One of the most basic logic formulas is: if A is the same as B, and B is the same as C, then A and C must also be synonymous. The devil, as usual, lies in the detail, because of course, the sentence applies only if there is real interchangeability …
Let’s take as an example: the lion is an animal, so is the beaver – then a classical fallacy would be the conclusion that lions and beavers are the same. In this simple example, we know, of course, that the claim is incorrect, and we can also easily point out the error in thinking: animal is an umbrella term and equality is therefore only given in one direction. (Every lion is an animal, not every animal is a lion.) However, when it comes to more abstract terms, we are much worse at recognizing such errors in logic. They occasionally creep into our thinking patterns even with the best of intentions – the easier they can be applied deliberately and in a manipulative manner through hidden inaccuracy and numerous other tricks.
A glorious example is the word anarchy which literally means rulerlessness, but it is used persistently to describe chaos and terror (even the German standard dictionary, the Duden, reflects this false meaning without comment) – so the link in our minds is: the absence of domination means chaos and terror. Since this does not really happen on a conscious level, it is all the more tenaciously burned into our brains and eludes logical scrutiny:
Anyone speaking favourably of anarchy must clearly be a madman with violent fantasies for who else would, after all, wish for chaos and terror?
We feel discomfort and reluctance to focus on this, immediately want to avoid it so as not to stain ourselves with this taboo. Instinctively and obediently, we follow the dictates of acceptable versus prohibited thoughts.
We have internalized this connection so strongly that we no longer notice how, on the one hand, it is inaccurate and, on the other, perfidiously purposeful. Under the current circumstances (the relationship of people and nations to each other, the mistrust bristling with arms and the predatory economic competition, which is as merciless as it is toxic), the connection is actually given. However, this is by no means necessarily in the nature of the matter; after all, sovereignty could come about in a very different way than just through the sudden elimination of a hierarchical structure without replacement. Incidentally, the state resulting from such violent upheavals has its own name (anomie), and therefore, correctly, is not to be called anarchy at all, but even ignoring that, equating the absence of rulership with chaos is a thought trap similar to our example with the lion:
What everyone believes to be set in stone, however, becomes the reality that we create through the sum of our actions. Thus, such misleading beliefs impose mental shackles and prevent us from thinking in certain directions. In the case of the linking of rulerlessness (or, in other words, self-reliance, and self-determination) with danger and moral decay, we are, worse still, even prevented from thinking like adults at all. There must be – so we reflexively say – an authority to tell us what to do. Otherwise, the bigger kids will take away our shovel. Otherwise, there is nothing to eat. We hide these shamefully primitive fears behind all sorts of inflated concepts and decorate them with philosophical accessories – yet ultimately, we speak of nothing but childlike fears and a childish collective self-image.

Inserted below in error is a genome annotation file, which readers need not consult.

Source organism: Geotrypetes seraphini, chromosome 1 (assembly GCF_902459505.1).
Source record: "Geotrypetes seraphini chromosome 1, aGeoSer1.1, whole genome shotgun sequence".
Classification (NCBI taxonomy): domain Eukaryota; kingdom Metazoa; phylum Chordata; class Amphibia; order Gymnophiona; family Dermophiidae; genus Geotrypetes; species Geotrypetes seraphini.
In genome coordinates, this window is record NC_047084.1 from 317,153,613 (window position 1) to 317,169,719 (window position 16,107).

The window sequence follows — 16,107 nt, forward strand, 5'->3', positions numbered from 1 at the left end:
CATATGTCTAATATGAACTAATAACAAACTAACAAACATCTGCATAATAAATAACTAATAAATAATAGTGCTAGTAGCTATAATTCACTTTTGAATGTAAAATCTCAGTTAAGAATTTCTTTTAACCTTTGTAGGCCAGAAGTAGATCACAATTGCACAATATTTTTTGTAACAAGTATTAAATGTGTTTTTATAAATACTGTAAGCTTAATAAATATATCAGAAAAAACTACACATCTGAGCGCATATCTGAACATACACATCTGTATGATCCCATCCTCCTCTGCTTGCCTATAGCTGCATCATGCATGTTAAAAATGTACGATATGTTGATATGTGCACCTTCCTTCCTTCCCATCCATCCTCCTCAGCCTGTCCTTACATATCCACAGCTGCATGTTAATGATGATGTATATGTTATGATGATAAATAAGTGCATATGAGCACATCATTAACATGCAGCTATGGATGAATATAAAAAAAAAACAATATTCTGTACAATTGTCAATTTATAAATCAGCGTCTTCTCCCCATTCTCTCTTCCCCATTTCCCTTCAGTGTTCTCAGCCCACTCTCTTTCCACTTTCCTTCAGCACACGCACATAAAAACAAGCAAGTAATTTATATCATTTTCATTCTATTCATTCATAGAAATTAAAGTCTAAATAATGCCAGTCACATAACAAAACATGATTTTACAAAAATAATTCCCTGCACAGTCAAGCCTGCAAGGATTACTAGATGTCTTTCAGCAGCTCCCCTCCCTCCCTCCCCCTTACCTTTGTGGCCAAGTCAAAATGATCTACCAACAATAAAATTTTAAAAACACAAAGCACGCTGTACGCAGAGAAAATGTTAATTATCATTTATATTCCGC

Any moral judgments of one’s own were, after all, forbidden even in thought – so it has to be that these children grow up to seek yet another authority, to which they can submit themselves and all their moral responsibility too. I was ordered to, I had to do it. It was decided over my head, I had to accept it.
The really profound problems though are simply ignored, trivialized or even denied. We all know and feel – regardless of which camp we belong to – that something is wrong with our social order, our priorities, principles, and values. And yet we do not feel competent to judge the circumstances morally aptly, or we go ahead and believe the first person to come along and offer an explanation and point to some enemy responsible for our discomfort, anything as long as it does not shake our deep-seated imprints. We can be persuaded that everything is by and large alright, that we are wrong with our feeling that something gigantic, unidentifiable and very unjust is happening.
These taboos and precepts in our thinking of what we must instead believe need to be broken (among many other tasks) if we as humans want to lay our burden down and celebrate life instead of enduring it – the peculiar outrage in the face of such an obvious concept as that no human should be ruled by another, meanwhile clearly points to one of the greatest collective taboos there is.
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